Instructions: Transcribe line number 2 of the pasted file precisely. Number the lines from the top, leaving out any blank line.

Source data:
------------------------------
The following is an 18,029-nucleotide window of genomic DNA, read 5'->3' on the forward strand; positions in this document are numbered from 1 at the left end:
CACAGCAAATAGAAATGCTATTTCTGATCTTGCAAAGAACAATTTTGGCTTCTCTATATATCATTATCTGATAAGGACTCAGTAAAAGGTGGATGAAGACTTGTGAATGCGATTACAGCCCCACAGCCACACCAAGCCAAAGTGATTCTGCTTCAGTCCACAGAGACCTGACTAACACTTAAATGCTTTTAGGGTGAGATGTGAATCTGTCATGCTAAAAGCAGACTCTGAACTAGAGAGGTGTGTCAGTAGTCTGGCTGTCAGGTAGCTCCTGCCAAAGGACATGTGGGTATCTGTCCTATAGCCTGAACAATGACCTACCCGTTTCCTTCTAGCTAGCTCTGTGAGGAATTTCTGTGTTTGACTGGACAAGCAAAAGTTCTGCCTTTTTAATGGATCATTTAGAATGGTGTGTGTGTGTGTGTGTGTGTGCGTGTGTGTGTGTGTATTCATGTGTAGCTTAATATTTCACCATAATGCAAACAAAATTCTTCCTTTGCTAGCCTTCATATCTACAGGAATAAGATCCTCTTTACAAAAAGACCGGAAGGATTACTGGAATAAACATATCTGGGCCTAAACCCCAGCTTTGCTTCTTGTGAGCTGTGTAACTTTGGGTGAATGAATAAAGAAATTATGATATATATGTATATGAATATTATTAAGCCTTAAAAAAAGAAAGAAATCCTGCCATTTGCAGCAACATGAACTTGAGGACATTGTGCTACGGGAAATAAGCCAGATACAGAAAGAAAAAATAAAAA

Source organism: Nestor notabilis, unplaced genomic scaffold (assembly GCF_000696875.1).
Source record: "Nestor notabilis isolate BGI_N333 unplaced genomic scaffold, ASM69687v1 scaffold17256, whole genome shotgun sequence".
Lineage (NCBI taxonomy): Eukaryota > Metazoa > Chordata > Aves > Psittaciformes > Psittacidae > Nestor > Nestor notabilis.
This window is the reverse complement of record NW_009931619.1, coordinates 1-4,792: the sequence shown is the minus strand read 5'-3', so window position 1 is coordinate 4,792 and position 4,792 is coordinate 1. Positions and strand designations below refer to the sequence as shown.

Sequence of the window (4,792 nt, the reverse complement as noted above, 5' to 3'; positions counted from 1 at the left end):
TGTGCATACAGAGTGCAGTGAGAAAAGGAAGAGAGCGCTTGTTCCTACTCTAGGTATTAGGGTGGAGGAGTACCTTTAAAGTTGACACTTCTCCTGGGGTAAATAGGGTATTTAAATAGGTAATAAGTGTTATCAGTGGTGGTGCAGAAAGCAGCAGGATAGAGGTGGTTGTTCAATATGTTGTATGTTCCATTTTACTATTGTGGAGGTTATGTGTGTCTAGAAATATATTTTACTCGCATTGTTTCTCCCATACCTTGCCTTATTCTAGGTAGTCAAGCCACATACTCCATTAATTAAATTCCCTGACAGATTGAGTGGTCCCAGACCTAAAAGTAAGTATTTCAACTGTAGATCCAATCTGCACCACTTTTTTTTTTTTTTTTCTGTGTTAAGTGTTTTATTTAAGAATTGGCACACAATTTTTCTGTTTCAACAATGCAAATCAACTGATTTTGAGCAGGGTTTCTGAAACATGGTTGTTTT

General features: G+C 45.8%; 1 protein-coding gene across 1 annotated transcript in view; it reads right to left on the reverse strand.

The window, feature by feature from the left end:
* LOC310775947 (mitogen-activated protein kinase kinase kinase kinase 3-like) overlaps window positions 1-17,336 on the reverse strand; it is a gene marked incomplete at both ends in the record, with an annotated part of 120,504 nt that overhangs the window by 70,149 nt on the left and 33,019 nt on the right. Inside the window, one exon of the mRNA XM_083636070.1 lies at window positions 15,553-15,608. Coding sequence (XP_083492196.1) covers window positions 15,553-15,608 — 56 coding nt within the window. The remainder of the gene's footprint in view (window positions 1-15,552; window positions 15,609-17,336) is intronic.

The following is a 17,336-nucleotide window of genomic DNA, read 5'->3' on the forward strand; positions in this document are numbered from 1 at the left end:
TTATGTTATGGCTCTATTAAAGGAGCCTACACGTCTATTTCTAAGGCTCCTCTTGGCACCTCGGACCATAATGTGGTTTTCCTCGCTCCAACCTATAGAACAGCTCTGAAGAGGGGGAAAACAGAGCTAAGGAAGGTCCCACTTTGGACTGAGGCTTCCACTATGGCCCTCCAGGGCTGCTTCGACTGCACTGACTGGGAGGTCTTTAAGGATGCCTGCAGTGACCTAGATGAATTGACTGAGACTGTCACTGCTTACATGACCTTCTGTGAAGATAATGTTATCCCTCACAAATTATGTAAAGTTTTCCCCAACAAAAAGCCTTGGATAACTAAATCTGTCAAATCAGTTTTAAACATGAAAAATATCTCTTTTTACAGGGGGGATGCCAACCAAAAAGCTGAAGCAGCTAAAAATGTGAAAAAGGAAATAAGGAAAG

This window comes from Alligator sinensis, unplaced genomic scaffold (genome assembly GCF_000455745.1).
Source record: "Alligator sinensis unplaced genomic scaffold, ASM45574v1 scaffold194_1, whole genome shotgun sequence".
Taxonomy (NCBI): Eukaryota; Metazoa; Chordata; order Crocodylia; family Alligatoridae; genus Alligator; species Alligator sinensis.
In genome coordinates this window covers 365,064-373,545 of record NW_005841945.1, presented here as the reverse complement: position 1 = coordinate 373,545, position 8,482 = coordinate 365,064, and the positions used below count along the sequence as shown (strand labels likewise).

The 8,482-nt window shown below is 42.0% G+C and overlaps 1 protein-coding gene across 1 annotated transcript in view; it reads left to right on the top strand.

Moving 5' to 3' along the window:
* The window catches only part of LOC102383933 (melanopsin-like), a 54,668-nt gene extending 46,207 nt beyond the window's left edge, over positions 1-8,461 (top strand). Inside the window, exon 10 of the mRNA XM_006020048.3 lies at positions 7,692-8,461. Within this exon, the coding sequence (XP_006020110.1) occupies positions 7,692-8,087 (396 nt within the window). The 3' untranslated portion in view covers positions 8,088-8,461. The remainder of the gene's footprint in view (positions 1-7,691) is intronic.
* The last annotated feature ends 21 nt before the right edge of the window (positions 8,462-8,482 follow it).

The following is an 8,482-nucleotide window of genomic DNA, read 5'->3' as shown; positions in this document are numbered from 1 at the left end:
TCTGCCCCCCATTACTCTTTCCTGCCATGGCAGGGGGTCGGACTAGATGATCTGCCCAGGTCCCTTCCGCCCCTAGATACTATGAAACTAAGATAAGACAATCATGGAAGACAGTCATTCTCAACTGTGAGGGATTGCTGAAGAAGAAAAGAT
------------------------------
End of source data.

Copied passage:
CACAGCAAATAGAAATGCTATTTCTGATCTTGCAAAGAACAATTTTGGCTTCTCTATATATCATTATCTGATAAGGACTCAGTAAAAGGTGGATGAAGACTTGTGAATGCGATTACAGCCCCACAGCCACACCAAGCCAAAGTGATTCTGCTTCAGTCCACAGAGACCTGACTAACACTTAAATGCTTTTAGGGTGAGATGTGAATCTGTCATGCTAAAAGCAGACTCTGAACTAGAGAGGTGTGTCAGTAGTCTGGCTGTCAGGTAGCTCCTGCCAAAGGACATGTGGGTATCTGTCCTATAGCCTGAACAATGACCTACCCGTTTCCTTCTAGCTAGCTCTGTGAGGAATTTCTGTGTTTGACTGGACAAGCAAAAGTTCTGCCTTTTTAATGGATCATTTAGAATGGTGTGTGTGTGTGTGTGTGTGTGCGTGTGTGTGTGTGTATTCATGTGTAGCTTAATATTTCACCATAATGCAAACAAAATTCTTCCTTTGCTAGCCTTCATATCTACAGGAATAAGATCCTCTTTACAAAAAGACCGGAAGGATTACTGGAATAAACATATCTGGGCCTAAACCCCAGCTTTGCTTCTTGTGAGCTGTGTAACTTTGGGTGAATGAATAAAGAAATTATGATATATATGTATATGAATATTATTAAGCCTTAAAAAAAGAAAGAAATCCTGCCATTTGCAGCAACATGAACTTGAGGACATTGTGCTACGGGAAATAAGCCAGATACAGAAAGAAAAAATAAAAA